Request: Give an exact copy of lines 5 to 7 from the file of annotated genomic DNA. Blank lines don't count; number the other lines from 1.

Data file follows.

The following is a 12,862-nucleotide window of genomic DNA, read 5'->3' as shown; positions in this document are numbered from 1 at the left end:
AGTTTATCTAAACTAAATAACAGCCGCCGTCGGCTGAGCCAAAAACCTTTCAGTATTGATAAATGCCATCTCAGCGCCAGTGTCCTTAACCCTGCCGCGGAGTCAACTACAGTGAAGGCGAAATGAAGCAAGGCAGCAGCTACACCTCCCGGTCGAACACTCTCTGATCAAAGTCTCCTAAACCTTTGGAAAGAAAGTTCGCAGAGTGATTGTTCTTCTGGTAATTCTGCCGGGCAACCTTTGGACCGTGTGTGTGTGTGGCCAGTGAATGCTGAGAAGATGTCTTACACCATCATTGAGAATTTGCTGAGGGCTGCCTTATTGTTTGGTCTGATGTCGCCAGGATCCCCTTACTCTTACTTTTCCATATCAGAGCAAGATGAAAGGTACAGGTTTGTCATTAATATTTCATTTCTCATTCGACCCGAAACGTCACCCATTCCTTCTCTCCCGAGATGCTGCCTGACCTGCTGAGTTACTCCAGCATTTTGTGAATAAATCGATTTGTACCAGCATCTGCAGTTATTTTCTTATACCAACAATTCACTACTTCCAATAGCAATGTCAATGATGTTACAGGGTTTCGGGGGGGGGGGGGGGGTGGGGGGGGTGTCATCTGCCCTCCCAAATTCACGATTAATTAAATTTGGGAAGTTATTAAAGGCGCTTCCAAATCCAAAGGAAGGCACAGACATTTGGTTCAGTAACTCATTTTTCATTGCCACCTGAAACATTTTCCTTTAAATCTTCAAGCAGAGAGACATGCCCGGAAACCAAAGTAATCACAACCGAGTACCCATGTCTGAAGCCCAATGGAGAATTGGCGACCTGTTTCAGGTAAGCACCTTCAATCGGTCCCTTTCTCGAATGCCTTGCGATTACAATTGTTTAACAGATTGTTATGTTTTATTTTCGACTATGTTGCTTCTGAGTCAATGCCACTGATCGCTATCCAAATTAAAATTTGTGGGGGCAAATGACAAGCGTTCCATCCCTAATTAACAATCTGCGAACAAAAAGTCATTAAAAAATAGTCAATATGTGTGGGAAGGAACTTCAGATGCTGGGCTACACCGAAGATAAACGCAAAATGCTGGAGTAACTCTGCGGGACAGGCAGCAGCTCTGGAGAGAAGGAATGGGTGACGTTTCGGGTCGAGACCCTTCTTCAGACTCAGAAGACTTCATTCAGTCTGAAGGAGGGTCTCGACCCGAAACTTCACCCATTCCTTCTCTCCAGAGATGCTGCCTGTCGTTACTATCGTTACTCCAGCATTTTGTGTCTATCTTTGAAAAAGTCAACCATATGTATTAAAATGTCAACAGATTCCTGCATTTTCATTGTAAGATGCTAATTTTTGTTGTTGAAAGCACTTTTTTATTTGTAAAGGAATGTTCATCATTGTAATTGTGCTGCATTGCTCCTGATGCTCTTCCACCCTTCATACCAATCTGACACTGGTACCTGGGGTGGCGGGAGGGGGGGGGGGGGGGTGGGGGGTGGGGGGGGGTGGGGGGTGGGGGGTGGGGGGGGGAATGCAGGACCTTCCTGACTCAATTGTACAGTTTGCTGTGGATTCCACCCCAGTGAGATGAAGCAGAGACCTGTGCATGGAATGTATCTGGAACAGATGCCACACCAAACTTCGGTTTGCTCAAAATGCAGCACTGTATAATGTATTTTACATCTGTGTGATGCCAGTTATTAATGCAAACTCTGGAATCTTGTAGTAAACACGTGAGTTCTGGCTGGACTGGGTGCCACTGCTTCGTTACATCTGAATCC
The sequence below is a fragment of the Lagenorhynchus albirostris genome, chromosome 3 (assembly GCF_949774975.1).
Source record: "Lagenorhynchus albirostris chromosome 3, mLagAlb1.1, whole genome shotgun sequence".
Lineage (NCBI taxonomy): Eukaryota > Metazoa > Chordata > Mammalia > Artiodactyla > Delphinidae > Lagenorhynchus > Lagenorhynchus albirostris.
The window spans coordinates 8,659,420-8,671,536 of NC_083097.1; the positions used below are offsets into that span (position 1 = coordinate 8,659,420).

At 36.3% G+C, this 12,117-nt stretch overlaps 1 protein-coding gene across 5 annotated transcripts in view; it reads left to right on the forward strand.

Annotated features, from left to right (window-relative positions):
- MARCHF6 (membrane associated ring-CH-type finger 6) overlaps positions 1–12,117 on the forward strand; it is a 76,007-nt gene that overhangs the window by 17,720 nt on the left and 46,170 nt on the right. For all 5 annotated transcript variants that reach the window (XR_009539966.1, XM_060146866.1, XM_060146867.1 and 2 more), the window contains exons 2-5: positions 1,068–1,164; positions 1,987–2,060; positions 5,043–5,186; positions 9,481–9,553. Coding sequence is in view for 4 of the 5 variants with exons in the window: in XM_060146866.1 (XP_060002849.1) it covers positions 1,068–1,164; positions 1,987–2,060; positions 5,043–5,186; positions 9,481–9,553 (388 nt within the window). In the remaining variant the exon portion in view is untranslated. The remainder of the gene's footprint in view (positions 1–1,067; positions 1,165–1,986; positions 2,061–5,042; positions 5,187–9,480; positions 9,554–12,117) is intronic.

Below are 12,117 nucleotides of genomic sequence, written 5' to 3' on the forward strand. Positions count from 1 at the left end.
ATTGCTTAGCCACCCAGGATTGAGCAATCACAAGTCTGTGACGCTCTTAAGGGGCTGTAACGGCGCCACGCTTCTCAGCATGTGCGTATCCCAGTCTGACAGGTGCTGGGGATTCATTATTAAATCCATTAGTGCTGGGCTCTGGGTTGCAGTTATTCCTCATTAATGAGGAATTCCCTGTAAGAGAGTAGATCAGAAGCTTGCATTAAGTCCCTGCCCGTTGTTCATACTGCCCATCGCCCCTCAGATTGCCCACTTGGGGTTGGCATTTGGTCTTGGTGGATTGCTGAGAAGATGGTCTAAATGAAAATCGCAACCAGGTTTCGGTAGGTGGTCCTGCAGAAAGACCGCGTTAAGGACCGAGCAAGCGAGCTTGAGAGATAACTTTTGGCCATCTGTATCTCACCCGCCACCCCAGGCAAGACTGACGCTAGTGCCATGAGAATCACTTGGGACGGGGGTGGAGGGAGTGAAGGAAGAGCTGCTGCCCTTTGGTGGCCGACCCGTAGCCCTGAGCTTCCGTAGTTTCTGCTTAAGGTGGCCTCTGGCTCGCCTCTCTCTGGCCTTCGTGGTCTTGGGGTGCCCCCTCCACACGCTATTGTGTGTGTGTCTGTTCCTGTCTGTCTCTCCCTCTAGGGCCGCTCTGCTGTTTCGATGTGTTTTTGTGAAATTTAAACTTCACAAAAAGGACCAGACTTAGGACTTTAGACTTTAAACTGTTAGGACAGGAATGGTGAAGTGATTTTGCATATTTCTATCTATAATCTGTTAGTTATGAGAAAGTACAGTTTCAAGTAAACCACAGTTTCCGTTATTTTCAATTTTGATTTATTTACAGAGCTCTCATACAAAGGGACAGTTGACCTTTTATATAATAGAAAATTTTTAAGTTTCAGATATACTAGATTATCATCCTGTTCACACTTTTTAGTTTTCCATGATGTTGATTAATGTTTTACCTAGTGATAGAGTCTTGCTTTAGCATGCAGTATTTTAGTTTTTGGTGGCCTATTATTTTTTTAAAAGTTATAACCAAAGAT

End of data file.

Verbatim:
Lineage (NCBI taxonomy): Eukaryota > Metazoa > Chordata > Mammalia > Artiodactyla > Delphinidae > Lagenorhynchus > Lagenorhynchus albirostris.
The window spans coordinates 8,659,420-8,671,536 of NC_083097.1; the positions used below are offsets into that span (position 1 = coordinate 8,659,420).

At 36.3% G+C, this 12,117-nt stretch overlaps 1 protein-coding gene across 5 annotated transcripts in view; it reads left to right on the forward strand.